Your lead characters live opposite lives. What attracted them to each other?
The young women in Polarized clash at the start – then slowly find out that they share similar values, hopes, dreams. When they recognize that in each other, it’s a deep connection that begins to feel more real than the lives their families have laid out for them.
Both Dalia and Lisa face similar restrictions in their very different worlds. For both characters, ‘family values’ are defined within a framework of heterosexuality and patriarchy. Finding a way to feel empowered in the face of disapproval from family and community is a core theme in Polarized.
Why did you set your story in Manitoba? Was it an artistic choice or a decision influenced by the great financial incentives available there?
From the first page of the screenplay, I’d envisaged a particular visual palette – endless prairie landscapes, big skies and small towns; a world where everyone knows everyone, and so keeping to your side of town becomes a statement. But also, I wanted a rural world where time moves slower, and where there’s a sense of isolation; where small moments, touches, smiles, impacts our characters deeply. As soon as we scouted Manitoba, I knew that these breathtaking landscapes would become another character in Polarized.
Tell us about your lead actresses. What is special about them and why did you want to work with them?
I was lucky enough to be able to scout all over Canada for the absolute right actors for these rolesl.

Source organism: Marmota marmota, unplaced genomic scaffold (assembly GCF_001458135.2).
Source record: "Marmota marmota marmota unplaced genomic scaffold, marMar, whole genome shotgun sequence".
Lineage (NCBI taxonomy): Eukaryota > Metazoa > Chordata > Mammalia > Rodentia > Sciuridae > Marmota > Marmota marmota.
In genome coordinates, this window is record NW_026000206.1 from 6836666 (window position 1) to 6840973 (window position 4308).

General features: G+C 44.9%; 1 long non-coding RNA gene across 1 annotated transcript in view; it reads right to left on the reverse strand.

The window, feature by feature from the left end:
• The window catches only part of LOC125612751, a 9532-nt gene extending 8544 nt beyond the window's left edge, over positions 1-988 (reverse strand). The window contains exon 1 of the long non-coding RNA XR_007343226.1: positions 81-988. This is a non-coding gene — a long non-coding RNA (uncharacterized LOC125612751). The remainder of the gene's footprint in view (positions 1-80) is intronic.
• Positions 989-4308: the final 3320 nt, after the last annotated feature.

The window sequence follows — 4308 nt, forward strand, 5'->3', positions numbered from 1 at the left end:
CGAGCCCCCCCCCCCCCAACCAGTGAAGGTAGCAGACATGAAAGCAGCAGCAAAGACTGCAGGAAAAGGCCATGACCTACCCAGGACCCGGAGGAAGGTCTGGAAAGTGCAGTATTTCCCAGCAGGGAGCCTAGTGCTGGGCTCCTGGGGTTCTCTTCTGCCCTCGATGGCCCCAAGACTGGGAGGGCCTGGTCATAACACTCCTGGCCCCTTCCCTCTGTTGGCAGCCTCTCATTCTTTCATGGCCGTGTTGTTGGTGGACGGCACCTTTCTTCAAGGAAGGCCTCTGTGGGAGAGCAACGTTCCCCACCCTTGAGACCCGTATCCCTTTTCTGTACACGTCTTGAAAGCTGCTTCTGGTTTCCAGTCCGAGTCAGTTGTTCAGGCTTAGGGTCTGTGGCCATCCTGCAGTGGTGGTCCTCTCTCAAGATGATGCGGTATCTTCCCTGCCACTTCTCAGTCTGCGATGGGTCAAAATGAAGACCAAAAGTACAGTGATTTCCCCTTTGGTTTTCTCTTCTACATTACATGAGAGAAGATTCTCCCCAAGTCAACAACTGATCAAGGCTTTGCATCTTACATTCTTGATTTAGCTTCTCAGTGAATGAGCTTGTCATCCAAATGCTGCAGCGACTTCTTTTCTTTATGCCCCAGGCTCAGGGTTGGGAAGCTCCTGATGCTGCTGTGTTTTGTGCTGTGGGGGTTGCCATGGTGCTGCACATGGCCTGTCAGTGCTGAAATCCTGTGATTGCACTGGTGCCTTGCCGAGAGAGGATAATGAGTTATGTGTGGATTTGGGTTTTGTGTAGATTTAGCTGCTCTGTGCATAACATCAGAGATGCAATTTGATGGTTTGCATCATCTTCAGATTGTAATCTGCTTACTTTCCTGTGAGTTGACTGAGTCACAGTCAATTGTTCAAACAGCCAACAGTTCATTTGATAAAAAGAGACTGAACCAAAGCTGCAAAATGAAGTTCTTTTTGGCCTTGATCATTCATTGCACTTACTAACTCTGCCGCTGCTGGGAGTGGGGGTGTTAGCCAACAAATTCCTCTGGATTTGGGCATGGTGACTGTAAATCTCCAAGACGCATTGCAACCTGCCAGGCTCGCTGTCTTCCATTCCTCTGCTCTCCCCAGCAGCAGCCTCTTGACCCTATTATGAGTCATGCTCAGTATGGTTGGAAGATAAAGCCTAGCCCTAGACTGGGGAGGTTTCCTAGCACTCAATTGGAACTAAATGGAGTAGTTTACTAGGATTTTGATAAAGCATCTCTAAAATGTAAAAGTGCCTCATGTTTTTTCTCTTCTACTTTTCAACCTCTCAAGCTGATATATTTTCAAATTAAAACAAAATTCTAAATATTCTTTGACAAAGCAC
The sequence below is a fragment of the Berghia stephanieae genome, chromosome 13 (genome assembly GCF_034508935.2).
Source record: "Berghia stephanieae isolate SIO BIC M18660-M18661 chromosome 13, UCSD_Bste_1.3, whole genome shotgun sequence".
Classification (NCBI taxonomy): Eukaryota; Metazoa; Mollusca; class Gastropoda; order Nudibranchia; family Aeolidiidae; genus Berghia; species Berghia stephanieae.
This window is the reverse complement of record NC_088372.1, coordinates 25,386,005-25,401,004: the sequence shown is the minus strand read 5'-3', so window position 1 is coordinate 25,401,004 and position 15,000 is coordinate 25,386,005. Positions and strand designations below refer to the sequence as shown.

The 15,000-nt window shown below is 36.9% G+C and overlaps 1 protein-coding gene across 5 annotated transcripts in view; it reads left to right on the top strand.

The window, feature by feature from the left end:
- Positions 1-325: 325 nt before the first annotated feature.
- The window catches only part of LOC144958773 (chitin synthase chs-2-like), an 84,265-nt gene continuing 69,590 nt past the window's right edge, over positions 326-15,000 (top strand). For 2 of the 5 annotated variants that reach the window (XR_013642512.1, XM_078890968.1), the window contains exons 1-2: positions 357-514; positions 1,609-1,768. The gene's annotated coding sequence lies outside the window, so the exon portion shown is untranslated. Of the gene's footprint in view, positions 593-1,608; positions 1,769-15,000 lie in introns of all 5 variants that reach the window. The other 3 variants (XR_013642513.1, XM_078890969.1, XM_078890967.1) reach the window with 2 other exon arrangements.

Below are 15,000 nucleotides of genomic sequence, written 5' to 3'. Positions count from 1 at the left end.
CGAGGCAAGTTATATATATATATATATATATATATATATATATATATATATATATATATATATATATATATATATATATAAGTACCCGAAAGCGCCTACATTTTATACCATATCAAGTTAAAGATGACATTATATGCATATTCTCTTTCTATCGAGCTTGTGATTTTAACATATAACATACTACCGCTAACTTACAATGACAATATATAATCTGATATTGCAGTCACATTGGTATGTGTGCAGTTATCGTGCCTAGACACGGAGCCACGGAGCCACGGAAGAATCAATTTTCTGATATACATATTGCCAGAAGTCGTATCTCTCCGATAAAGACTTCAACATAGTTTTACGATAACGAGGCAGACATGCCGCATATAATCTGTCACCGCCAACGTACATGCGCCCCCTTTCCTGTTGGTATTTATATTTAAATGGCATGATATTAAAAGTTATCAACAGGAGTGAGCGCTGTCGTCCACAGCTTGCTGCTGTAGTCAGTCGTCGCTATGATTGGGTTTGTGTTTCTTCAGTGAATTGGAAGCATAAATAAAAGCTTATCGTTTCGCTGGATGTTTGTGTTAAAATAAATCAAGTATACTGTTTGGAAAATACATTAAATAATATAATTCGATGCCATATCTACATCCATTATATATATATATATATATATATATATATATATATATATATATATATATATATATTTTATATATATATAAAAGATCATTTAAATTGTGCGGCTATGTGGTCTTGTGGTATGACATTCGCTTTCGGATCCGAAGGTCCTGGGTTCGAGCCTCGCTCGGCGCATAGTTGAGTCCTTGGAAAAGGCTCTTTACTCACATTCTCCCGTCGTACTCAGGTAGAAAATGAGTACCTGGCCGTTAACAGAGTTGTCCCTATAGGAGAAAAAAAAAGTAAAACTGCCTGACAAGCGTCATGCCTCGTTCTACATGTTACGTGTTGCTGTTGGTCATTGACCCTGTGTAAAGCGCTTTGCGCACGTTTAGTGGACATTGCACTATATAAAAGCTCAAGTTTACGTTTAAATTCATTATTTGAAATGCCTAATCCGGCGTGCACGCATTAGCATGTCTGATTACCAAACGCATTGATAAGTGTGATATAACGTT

There were a couple of key needs – for Dalia to speak Arabic, and for Lisa (an aspiring songwriter) to be able to sing. But I was also looking for actors who could find the emotional beats of a scene without the dialogue and Holly Deveaux and Maxine Denis were standouts.
We built in a few days before principal photography to work together. Lisa is an interior character, who says little, but has ambition and dreams. Holly created lots of small moments, like her confident physicality driving and getting in and out of Lisa’s pickup truck, that give you the feeling that inside Lisa is a rebel waiting to get out.
With Maxine, it was so great to have an actor who understood at a cellular level the dynamics of a Middle Eastern family, and who wasn’t afraid of creating space in her performance, outside the dialogue, for Dalia’s unspoken feelings to exist outside the busy-ness of her work and home life.
What keeps you motivated and moving forward?